Monday, February 16, 2015

Best of 2014, #4: Birdman

Be a Good God: There’s so much interesting stuff going on in this movie that it’s hard for any one reviewer to cover it all, so I’d like to focus in on one element that I haven’t seen many people discuss: The hero’s delusional belief that he has raging telekinesis that disappears when anyone else is looking.

On many layers, this is a movie about power-fantasies: An actor agrees to play out the public’s superhero power fantasy, but then he feels powerless to stop, so he rebels and creates his own power-trip in the form of a Broadway vanity project, only to find himself humbled and overpowered at every turn, but in a way that he finds ironically liberating.

Co-writer/director Alejandro González Iñárritu implies that our current infatuation with superhero movies isn’t a wish for power we don’t have, it’s a confirmation of the power-fantasies we’re already living every day, certain that our faces are masks, hiding the secretly-omnipotent beings within, just waiting to be revealed to the world. Only by acting on our delusions and tearing down the screen that separates us from real life (as Keaton does by subjecting himself to a live audience) do we discover that no, we’re neither super nor heroes...and that’s probably for the best, because it’s hard enough to just be human.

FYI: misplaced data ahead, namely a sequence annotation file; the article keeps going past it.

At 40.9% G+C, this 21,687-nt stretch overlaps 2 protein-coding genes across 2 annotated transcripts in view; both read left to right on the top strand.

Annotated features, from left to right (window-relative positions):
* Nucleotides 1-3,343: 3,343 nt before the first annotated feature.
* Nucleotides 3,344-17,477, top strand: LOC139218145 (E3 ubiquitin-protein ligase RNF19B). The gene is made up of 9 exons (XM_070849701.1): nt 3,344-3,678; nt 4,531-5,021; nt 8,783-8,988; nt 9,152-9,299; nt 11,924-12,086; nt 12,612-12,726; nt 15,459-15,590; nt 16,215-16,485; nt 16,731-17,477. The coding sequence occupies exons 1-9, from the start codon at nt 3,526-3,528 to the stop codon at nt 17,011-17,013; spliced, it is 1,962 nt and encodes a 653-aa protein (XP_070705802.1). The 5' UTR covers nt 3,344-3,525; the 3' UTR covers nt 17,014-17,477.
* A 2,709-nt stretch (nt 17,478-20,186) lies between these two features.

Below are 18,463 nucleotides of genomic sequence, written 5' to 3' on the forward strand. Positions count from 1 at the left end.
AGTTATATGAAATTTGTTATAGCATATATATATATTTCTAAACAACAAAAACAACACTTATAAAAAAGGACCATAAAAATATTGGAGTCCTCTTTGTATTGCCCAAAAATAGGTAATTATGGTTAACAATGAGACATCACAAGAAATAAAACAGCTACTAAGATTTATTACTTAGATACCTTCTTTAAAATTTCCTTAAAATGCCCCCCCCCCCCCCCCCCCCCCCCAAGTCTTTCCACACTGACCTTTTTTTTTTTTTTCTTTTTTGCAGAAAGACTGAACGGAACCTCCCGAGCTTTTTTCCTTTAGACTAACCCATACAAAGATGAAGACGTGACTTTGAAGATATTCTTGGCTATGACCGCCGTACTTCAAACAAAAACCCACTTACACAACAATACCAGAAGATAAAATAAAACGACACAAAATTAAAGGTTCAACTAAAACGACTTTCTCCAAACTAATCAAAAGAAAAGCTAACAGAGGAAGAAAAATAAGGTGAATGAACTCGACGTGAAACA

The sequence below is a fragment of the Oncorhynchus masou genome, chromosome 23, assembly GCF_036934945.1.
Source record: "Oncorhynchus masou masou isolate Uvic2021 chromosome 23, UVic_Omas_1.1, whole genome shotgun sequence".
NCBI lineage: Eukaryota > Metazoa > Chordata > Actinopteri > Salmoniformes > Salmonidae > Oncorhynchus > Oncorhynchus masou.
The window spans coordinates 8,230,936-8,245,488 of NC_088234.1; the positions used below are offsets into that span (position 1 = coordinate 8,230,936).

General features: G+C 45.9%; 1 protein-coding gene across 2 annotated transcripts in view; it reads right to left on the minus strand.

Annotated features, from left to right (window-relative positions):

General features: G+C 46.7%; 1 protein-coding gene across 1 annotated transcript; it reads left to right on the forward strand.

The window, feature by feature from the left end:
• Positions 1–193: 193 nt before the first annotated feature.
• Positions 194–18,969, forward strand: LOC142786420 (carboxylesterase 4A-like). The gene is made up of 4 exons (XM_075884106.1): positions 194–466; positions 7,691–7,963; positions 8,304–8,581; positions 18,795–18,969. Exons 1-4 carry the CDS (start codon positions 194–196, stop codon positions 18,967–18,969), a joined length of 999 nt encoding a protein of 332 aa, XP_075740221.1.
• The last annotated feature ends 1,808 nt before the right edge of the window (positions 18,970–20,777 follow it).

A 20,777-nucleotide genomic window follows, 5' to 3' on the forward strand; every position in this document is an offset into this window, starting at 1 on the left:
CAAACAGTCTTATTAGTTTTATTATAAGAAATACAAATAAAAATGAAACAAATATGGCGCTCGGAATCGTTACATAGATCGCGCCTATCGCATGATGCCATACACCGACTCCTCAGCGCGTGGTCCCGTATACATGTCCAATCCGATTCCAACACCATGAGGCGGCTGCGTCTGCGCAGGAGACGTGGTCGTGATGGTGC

When art is made, who has the power? The writer? The director? The producers? The star? The audience? The critics? Are each of these parties trying to prove the others wrong, or to reach out across a divide and make a connection? For each, it’s always a little of both. This movie is a intense, funny, sad, and profoundly weird examination of that tension, and it’s pretty great.

Next: A similar score…

1 comment:

Parker said...

For me, this was a film about rising above one's critics. The mc gets a bad deal in that he's beloved for being Birdman and criticized for it at the same time. Then he tries to do a play and gets criticized again by people who think he'll never rise above his Birdman roll. The mc has this insane Birdman ghost following him around and spewing out the same criticisms--until the end of the movie when the mc does such a sincere portrayal onstage that the critics have to go silent. After that the Birdman ghost has nothing to say; he just sits on the toilet while the mc flies away, rises above it all.

Maybe that overlaps with some of what you're saying--the mc has to be liberated from all these expectations. It makes sense, then, that his telekinesis is so destructive early in the film, but allows him to fly later in the film.

I wonder what you make of the fact the in the end, when he's lying in the hospital bed with black eyes and a broken nose, he looks exactly like Birdman. Is this him taking back his identity as Birdman? Is this him on a power trip, thinking he's Birdman again?